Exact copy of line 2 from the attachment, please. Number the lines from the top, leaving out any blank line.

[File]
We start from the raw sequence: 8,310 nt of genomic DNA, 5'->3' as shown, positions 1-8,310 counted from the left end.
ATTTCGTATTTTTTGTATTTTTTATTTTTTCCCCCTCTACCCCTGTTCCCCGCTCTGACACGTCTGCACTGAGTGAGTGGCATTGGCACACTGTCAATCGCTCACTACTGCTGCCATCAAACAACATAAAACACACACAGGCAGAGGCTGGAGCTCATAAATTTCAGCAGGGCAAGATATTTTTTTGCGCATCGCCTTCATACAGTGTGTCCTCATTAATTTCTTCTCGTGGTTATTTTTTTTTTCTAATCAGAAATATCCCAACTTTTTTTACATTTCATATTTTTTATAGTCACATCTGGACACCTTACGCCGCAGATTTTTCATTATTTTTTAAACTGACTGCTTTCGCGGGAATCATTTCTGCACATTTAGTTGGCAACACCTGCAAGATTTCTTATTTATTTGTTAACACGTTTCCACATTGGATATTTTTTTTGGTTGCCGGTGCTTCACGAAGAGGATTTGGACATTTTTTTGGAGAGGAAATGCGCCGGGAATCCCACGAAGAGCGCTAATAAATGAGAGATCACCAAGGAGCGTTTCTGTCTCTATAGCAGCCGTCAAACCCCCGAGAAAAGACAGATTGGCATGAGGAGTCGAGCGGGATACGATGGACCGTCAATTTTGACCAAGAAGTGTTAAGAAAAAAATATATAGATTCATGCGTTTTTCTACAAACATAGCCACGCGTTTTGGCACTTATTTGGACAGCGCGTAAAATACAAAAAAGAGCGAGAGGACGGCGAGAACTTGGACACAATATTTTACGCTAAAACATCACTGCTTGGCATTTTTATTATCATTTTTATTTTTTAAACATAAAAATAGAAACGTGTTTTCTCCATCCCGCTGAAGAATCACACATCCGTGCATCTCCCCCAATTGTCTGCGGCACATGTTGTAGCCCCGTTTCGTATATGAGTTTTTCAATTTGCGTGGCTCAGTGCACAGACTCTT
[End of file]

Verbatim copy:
ATTTCGTATTTTTTGTATTTTTTATTTTTTCCCCCTCTACCCCTGTTCCCCGCTCTGACACGTCTGCACTGAGTGAGTGGCATTGGCACACTGTCAATCGCTCACTACTGCTGCCATCAAACAACATAAAACACACACAGGCAGAGGCTGGAGCTCATAAATTTCAGCAGGGCAAGATATTTTTTTGCGCATCGCCTTCATACAGTGTGTCCTCATTAATTTCTTCTCGTGGTTATTTTTTTTTTCTAATCAGAAATATCCCAACTTTTTTTACATTTCATATTTTTTATAGTCACATCTGGACACCTTACGCCGCAGATTTTTCATTATTTTTTAAACTGACTGCTTTCGCGGGAATCATTTCTGCACATTTAGTTGGCAACACCTGCAAGATTTCTTATTTATTTGTTAACACGTTTCCACATTGGATATTTTTTTTGGTTGCCGGTGCTTCACGAAGAGGATTTGGACATTTTTTTGGAGAGGAAATGCGCCGGGAATCCCACGAAGAGCGCTAATAAATGAGAGATCACCAAGGAGCGTTTCTGTCTCTATAGCAGCCGTCAAACCCCCGAGAAAAGACAGATTGGCATGAGGAGTCGAGCGGGATACGATGGACCGTCAATTTTGACCAAGAAGTGTTAAGAAAAAAATATATAGATTCATGCGTTTTTCTACAAACATAGCCACGCGTTTTGGCACTTATTTGGACAGCGCGTAAAATACAAAAAAGAGCGAGAGGACGGCGAGAACTTGGACACAATATTTTACGCTAAAACATCACTGCTTGGCATTTTTATTATCATTTTTATTTTTTAAACATAAAAATAGAAACGTGTTTTCTCCATCCCGCTGAAGAATCACACATCCGTGCATCTCCCCCAATTGTCTGCGGCACATGTTGTAGCCCCGTTTCGTATATGAGTTTTTCAATTTGCGTGGCTCAGTGCACAGACTCTT